“Hey, Carl. What’s new?”

“Quiet again. Too quiet. Nobody’s out at night when it’s this hot, at first. All inside with the AC. But you watch, they’ll be out, up to no good soon.”

He’s been saying this for a couple of days now. He hollers, “Come on, T,” to Tanisha, and she scrambles over to accompany us to the corner. Buddy, finished with his business, comes along.

Mr. Wong, who lives in a single-family house facing Cedar Street, is in his front yard, poking at some weeds with a hoe. He nods as we approach. Mr. Wong never says much.

“Working before it gets too hot?” Carl asks. Mr. Wong nods again.

I hear a screen door slam nearby. I don’t even have to look. It’s Ryan, who lives in the duplex directly across the court from me. He owns both halves, bought them as an investment before he was deployed in Iraq. He’s battling PTSD, taking a couple of college courses, trying to get himself together. He’ll give me a ride when I have to be somewhere, accompany me to do whatever I have to do, say he has my back. We often compare notes about what his shrink at the VA says versus mine at the clinic. I think helping me makes him feel less screwed up. So we each serve a purpose.

Ryan walks over. He pets Buddy and swings T up in the air. “Hey, what’s new?”

“Mornin’, Ryan,” Carl says. Recently he dropped the “Mr.” with Ryan, for some reason. “Just saying, it’s too quiet.”

Mr. Wong, who will always be Mr. Wong to all of us, jabs at a root. Now that we have a quorum, he speaks. “Those teenagers, down at the playground again. I found some beer cans.”

“Well, they’re not noisy, they’re bothering anybody yet, and they don’t stay there all night,” Ryan says. “We’ll keep an eye out, but I think they’re harmless.”

People call us the Neighborhood Watch. We’re among the few adults not at work during the day, and we take the night shift too. Carl has insomnia, so he’s outside smoking at all hours. Ryan gets restless and goes out walking or driving around. Mr. Wong and I are both light sleepers, prone to wake up if a car slows down or speeds up or kids make too much noise roaming the street. Most of them know now to keep it down if they want to avoid us. We even negotiated a deal with We Are 138, the college students who throw punk-rock shows in their basement at 138 Cedar, so they can let it rip until eleven thirty or so on weekends but are responsible for making their guests leave quietly. When somebody actually is up to no good (the all-night rager, complete with nudity and fireworks, across from Mr. Wong’s; the drunk driver who hit six parked cars in a row on Cedar; the dude smacking his girlfriend around in the street; the kids tagging people’s porches with spray paint), one of us, usually Carl or Mr. Wong, phones the police. We’re on a first-name basis with Sgt. Corky McAllister, the unfortunate state trooper who handles most calls in Arboria Park. We’re not in town, we’re no-man’s-land, so the state gets stuck with us while the politicians wrangle about whether the county needs its own police force.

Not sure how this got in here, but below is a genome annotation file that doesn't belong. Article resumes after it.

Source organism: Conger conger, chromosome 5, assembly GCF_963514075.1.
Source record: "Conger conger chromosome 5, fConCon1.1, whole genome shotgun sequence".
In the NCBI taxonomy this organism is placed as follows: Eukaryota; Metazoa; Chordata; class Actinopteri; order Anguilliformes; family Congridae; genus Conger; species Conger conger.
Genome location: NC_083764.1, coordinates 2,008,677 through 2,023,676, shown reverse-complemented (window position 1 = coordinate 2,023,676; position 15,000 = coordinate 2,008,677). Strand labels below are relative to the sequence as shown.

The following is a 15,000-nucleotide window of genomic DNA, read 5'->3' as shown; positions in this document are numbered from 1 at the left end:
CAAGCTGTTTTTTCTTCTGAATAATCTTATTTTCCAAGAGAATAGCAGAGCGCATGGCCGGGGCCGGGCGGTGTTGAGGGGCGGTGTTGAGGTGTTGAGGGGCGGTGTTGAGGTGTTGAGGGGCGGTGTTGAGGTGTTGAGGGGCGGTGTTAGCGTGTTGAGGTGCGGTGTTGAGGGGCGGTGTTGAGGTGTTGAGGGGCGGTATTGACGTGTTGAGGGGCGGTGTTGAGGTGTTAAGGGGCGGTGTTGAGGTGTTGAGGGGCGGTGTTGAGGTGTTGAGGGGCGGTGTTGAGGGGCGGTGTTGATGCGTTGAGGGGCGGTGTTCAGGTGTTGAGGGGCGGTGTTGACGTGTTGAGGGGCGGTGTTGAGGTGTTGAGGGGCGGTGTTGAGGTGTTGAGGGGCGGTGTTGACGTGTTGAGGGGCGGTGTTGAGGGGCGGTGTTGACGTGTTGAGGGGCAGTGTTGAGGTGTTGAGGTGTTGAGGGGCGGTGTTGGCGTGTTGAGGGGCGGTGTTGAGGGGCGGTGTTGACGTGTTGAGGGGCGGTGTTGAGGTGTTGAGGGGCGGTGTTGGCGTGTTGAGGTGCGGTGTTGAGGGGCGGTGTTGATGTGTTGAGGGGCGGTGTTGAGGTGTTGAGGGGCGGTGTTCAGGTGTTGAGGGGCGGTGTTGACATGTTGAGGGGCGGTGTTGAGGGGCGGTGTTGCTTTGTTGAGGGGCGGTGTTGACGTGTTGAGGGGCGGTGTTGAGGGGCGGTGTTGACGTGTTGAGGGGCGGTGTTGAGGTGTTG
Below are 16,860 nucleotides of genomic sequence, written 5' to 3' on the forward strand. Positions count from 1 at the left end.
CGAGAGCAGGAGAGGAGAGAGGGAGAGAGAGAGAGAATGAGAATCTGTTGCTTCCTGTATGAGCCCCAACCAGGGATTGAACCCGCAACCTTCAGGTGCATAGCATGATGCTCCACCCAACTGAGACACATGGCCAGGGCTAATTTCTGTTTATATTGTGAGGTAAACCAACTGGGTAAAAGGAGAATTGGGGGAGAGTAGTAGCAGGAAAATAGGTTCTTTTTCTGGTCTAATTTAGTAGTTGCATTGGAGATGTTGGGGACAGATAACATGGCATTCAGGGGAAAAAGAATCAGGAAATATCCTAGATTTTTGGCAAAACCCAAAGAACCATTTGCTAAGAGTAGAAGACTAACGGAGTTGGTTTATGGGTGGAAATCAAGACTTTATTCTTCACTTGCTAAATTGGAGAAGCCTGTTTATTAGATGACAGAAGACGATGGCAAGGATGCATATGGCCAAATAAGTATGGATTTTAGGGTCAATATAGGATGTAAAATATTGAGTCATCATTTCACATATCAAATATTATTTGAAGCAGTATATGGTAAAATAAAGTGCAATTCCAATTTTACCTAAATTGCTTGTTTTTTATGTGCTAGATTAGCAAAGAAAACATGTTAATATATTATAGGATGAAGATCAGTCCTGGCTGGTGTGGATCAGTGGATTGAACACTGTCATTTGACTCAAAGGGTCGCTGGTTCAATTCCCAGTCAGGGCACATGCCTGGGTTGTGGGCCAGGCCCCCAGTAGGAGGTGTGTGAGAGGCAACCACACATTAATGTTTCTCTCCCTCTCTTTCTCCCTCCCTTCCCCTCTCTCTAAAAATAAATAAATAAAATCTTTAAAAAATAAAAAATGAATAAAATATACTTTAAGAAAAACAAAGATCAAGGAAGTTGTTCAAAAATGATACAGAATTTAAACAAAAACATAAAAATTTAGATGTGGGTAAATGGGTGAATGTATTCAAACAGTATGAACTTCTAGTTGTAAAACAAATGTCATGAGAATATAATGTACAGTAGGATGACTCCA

The deal’s the same pretty much every day. We review the previous night’s activities (or lack thereof); maybe chew on a couple of news stories (Mr. Wong and I are particularly avid readers of the local paper). Carl shares any street gossip he’s extracted from Ms. Jennifer or Ms. Monique, whose kids play with T sometimes. Then we drift apart for a few hours. Around dusk we may gather again, see if anybody needs anything. Mrs. Wong is home from work by then, so sometimes she joins us, but she’s even quieter than her husband. We say good night, go in, and turn on the lights. And wait. For noise, for trouble, the bat signal. Whatever.


The night of the solstice, I can’t sleep. The air conditioner is on, but I still feel sticky. I kick Buddy off the bed, then feel bad and invite him back up. The AC deadens outside noise; usually it makes me sleep more soundly. I’m thinking of getting a white-noise machine for when it gets cold again. I wonder if Jonny will be okay with that. Ryan put central air in his house because it’s quieter; the roar of a window unit reminds him too much of the trucks in the supply convoy he used to run, or the generators they used. Maybe Jonny will be screwed up when he comes back, I worry. He’s seen a lot of shit. Ryan says he was fine while he was there, watching people get blown up or shot and never knowing if a kid or a woman with a baby was going to throw a bomb at him. It hit him when he got back, he told us. When things got normal again.

I get up and look out the side window, the one without the AC unit in it, for no reason. I see a lit cigarette in the darkness. Carl. It moves away and disappears.